The Victorian Aboriginal Child Care Agency (VACCA) provides input into the Inquiry into Spent Convictions by the Legislative Council Legal and Social Issues Committee regarding spent convictions.
VACCA's submission directly responds to s3 of the Terms of Reference for this Inquiry: in considering the need for and design of a legislated spent convictions scheme, the Committee should have regard to the experience of groups in our community who suffer particular disadvantage due to past convictions, such as young people and Aboriginal and Torres Strait Islander people.
Victoria is the only state or territory not to have a legislated spent convictions scheme, nor does it protect against discrimination on this basis.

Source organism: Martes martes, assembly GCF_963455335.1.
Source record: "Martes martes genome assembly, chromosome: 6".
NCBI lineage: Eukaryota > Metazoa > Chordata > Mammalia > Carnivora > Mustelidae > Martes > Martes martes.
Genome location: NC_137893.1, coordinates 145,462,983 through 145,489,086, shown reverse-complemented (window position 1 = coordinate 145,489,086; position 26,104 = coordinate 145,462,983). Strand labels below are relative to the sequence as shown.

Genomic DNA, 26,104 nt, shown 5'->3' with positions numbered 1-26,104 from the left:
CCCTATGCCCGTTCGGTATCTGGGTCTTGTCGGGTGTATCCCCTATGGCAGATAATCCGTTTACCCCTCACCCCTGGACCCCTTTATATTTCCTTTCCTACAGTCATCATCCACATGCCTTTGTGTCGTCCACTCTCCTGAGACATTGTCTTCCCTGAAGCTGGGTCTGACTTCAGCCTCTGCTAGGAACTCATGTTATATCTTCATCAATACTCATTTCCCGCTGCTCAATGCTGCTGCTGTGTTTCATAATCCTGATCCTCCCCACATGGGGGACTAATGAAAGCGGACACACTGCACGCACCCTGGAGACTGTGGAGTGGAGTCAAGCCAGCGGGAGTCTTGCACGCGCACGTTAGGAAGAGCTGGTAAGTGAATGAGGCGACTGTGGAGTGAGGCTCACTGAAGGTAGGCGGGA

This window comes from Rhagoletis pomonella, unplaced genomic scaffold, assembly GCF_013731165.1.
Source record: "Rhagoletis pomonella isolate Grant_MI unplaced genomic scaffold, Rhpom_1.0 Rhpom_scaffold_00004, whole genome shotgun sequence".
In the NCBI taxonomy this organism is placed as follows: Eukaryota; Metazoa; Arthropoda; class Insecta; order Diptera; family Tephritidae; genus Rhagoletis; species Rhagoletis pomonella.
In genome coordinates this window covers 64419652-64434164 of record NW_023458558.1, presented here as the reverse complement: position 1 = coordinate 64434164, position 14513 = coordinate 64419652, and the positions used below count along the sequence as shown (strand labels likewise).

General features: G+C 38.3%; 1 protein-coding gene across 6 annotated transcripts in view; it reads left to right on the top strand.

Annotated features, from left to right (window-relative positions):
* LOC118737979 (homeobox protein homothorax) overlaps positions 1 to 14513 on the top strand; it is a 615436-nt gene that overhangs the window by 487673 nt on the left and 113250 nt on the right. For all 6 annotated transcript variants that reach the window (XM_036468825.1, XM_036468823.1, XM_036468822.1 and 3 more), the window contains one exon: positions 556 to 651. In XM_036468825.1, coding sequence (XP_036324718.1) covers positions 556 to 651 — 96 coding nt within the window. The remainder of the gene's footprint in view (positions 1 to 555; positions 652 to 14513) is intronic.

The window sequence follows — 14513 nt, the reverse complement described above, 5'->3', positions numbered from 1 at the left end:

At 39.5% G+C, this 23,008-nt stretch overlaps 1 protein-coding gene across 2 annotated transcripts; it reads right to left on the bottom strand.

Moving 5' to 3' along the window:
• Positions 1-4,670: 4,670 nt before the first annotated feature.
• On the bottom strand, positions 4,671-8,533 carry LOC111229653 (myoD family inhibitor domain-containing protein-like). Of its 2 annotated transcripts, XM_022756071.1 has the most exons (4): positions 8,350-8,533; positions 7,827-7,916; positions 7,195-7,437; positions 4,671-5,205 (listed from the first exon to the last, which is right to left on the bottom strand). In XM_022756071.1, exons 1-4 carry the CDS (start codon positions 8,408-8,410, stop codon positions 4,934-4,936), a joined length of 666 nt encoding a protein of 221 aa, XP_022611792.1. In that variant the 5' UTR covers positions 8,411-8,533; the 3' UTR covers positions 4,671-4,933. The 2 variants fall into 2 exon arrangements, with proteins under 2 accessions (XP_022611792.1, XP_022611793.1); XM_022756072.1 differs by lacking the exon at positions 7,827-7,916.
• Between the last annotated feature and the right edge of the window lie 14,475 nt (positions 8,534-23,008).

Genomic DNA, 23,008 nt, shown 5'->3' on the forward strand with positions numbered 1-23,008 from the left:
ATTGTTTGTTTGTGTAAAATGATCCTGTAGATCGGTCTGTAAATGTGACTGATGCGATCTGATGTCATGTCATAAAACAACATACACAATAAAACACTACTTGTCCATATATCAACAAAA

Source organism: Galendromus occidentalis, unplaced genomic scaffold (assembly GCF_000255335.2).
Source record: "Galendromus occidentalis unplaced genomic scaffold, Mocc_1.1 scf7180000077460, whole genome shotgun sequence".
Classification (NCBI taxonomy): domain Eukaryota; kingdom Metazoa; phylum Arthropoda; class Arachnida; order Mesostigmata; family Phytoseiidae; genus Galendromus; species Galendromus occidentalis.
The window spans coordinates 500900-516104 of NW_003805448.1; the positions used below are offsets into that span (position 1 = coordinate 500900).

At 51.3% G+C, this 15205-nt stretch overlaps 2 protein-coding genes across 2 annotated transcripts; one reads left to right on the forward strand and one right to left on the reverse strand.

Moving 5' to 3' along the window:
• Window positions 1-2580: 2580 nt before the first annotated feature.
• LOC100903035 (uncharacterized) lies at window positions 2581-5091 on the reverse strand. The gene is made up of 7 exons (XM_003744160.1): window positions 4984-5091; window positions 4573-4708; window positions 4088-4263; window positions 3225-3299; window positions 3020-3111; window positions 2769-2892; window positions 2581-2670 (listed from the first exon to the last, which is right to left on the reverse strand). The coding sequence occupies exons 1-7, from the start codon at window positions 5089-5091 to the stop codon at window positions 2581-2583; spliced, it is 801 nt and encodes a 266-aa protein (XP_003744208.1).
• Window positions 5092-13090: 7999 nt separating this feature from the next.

VACCA are deeply concerned that the ramifications of not having a legislated spent convictions scheme, nor protection against discrimination is unfairly affecting the opportunity of those affected in the Victorian Aboriginal community, particularly Aboriginal children and young people, to reintegrate into society, and to effectively rehabilitate due to discrimination on the basis of their criminal record.
VACCA are also concerned that with the introduction of working with children checks (WWCC) for all kinship carers that having a criminal record, without a spent convictions scheme, will negatively impact and deter potential community members from becoming kinship carers.
The safety of children and young people remains VACCA's paramount concern, however where someone has a criminal record for committing an unrelated minor criminal offence, we do not want to further impede their ability to care for their family in a safe and nurturing home
These high rates of incarceration and detention have a strong correlation with a greater risk of fill health, substance misuse, complex health conditions and premature death.